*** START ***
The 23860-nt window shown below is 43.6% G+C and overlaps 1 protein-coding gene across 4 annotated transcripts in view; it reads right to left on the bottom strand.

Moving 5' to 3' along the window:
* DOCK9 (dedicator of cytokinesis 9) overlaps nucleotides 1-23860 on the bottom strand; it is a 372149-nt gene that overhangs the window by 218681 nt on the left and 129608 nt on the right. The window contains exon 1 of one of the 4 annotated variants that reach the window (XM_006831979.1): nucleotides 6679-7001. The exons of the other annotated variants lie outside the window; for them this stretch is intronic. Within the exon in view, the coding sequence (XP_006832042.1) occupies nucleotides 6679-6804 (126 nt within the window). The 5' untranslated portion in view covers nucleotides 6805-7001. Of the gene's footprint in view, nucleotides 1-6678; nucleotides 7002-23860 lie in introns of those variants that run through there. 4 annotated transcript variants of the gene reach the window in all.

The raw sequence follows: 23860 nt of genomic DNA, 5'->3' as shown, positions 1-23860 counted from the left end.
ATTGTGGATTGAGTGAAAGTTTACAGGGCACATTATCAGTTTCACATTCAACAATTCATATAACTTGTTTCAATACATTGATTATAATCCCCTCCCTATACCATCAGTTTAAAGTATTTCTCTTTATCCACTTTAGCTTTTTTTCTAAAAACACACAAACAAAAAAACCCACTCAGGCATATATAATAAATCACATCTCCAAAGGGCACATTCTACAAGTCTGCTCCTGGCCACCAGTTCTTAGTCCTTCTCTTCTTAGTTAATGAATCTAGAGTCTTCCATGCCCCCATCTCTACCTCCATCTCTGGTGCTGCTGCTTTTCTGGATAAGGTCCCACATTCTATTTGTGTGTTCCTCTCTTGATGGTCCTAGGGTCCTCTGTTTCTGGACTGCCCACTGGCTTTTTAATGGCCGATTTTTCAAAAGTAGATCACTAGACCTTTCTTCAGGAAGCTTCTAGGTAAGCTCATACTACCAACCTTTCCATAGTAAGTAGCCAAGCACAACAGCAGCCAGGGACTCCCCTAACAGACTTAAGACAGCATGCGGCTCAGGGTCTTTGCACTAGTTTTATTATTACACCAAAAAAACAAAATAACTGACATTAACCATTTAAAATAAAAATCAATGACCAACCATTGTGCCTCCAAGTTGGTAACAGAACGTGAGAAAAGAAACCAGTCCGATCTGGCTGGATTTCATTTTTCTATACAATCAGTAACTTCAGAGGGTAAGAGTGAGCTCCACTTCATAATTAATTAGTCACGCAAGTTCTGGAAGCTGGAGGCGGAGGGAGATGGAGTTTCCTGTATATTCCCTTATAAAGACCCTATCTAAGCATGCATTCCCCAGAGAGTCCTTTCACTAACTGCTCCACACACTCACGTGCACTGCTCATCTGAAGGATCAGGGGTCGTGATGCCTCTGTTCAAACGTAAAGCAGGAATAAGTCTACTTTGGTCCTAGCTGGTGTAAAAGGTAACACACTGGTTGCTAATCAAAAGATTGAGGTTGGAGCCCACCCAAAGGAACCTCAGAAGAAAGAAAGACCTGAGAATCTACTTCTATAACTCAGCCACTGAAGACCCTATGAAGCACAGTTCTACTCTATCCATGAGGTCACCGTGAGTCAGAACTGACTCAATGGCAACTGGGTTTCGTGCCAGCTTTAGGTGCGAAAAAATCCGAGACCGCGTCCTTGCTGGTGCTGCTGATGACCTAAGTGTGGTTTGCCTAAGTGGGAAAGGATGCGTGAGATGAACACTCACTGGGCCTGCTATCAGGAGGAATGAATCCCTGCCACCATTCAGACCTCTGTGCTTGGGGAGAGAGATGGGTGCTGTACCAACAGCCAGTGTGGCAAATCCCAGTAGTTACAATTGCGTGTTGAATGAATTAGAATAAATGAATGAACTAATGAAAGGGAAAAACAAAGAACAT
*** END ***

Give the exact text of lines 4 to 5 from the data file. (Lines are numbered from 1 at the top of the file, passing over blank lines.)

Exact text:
The raw sequence follows: 23860 nt of genomic DNA, 5'->3' as shown, positions 1-23860 counted from the left end.
ATTGTGGATTGAGTGAAAGTTTACAGGGCACATTATCAGTTTCACATTCAACAATTCATATAACTTGTTTCAATACATTGATTATAATCCCCTCCCTATACCATCAGTTTAAAGTATTTCTCTTTATCCACTTTAGCTTTTTTTCTAAAAACACACAAACAAAAAAACCCACTCAGGCATATATAATAAATCACATCTCCAAAGGGCACATTCTACAAGTCTGCTCCTGGCCACCAGTTCTTAGTCCTTCTCTTCTTAGTTAATGAATCTAGAGTCTTCCATGCCCCCATCTCTACCTCCATCTCTGGTGCTGCTGCTTTTCTGGATAAGGTCCCACATTCTATTTGTGTGTTCCTCTCTTGATGGTCCTAGGGTCCTCTGTTTCTGGACTGCCCACTGGCTTTTTAATGGCCGATTTTTCAAAAGTAGATCACTAGACCTTTCTTCAGGAAGCTTCTAGGTAAGCTCATACTACCAACCTTTCCATAGTAAGTAGCCAAGCACAACAGCAGCCAGGGACTCCCCTAACAGACTTAAGACAGCATGCGGCTCAGGGTCTTTGCACTAGTTTTATTATTACACCAAAAAAACAAAATAACTGACATTAACCATTTAAAATAAAAATCAATGACCAACCATTGTGCCTCCAAGTTGGTAACAGAACGTGAGAAAAGAAACCAGTCCGATCTGGCTGGATTTCATTTTTCTATACAATCAGTAACTTCAGAGGGTAAGAGTGAGCTCCACTTCATAATTAATTAGTCACGCAAGTTCTGGAAGCTGGAGGCGGAGGGAGATGGAGTTTCCTGTATATTCCCTTATAAAGACCCTATCTAAGCATGCATTCCCCAGAGAGTCCTTTCACTAACTGCTCCACACACTCACGTGCACTGCTCATCTGAAGGATCAGGGGTCGTGATGCCTCTGTTCAAACGTAAAGCAGGAATAAGTCTACTTTGGTCCTAGCTGGTGTAAAAGGTAACACACTGGTTGCTAATCAAAAGATTGAGGTTGGAGCCCACCCAAAGGAACCTCAGAAGAAAGAAAGACCTGAGAATCTACTTCTATAACTCAGCCACTGAAGACCCTATGAAGCACAGTTCTACTCTATCCATGAGGTCACCGTGAGTCAGAACTGACTCAATGGCAACTGGGTTTCGTGCCAGCTTTAGGTGCGAAAAAATCCGAGACCGCGTCCTTGCTGGTGCTGCTGATGACCTAAGTGTGGTTTGCCTAAGTGGGAAAGGATGCGTGAGATGAACACTCACTGGGCCTGCTATCAGGAGGAATGAATCCCTGCCACCATTCAGACCTCTGTGCTTGGGGAGAGAGATGGGTGCTGTACCAACAGCCAGTGTGGCAAATCCCAGTAGTTACAATTGCGTGTTGAATGAATTAGAATAAATGAATGAACTAATGAAAGGGAAAAACAAAGAACAT